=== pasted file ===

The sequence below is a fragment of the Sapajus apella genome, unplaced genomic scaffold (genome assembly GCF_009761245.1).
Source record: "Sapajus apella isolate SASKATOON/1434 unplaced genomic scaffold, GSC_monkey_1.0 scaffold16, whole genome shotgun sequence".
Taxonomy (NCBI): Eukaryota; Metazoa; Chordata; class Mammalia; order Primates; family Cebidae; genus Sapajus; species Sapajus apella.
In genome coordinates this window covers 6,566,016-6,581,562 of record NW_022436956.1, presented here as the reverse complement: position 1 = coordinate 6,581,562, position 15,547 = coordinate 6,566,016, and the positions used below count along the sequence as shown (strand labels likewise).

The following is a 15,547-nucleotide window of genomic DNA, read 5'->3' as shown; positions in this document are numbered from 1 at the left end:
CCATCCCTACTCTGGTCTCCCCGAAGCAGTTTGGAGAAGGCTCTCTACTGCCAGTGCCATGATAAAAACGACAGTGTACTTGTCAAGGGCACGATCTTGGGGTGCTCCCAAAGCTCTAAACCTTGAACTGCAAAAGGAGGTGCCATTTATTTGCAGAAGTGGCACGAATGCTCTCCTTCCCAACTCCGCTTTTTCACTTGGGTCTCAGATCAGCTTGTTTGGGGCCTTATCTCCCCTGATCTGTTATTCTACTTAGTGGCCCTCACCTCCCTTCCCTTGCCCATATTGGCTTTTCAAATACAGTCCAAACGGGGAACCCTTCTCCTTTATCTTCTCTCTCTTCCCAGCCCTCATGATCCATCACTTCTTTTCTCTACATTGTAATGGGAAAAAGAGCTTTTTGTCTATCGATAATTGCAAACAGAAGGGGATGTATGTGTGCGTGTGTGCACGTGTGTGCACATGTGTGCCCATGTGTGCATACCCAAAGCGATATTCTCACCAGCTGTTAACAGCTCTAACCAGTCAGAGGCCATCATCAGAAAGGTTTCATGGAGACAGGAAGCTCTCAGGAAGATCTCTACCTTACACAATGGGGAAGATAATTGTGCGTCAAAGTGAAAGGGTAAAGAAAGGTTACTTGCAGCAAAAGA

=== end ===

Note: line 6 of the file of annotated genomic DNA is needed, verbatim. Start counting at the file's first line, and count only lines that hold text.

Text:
CCATCCCTACTCTGGTCTCCCCGAAGCAGTTTGGAGAAGGCTCTCTACTGCCAGTGCCATGATAAAAACGACAGTGTACTTGTCAAGGGCACGATCTTGGGGTGCTCCCAAAGCTCTAAACCTTGAACTGCAAAAGGAGGTGCCATTTATTTGCAGAAGTGGCACGAATGCTCTCCTTCCCAACTCCGCTTTTTCACTTGGGTCTCAGATCAGCTTGTTTGGGGCCTTATCTCCCCTGATCTGTTATTCTACTTAGTGGCCCTCACCTCCCTTCCCTTGCCCATATTGGCTTTTCAAATACAGTCCAAACGGGGAACCCTTCTCCTTTATCTTCTCTCTCTTCCCAGCCCTCATGATCCATCACTTCTTTTCTCTACATTGTAATGGGAAAAAGAGCTTTTTGTCTATCGATAATTGCAAACAGAAGGGGATGTATGTGTGCGTGTGTGCACGTGTGTGCACATGTGTGCCCATGTGTGCATACCCAAAGCGATATTCTCACCAGCTGTTAACAGCTCTAACCAGTCAGAGGCCATCATCAGAAAGGTTTCATGGAGACAGGAAGCTCTCAGGAAGATCTCTACCTTACACAATGGGGAAGATAATTGTGCGTCAAAGTGAAAGGGTAAAGAAAGGTTACTTGCAGCAAAAGA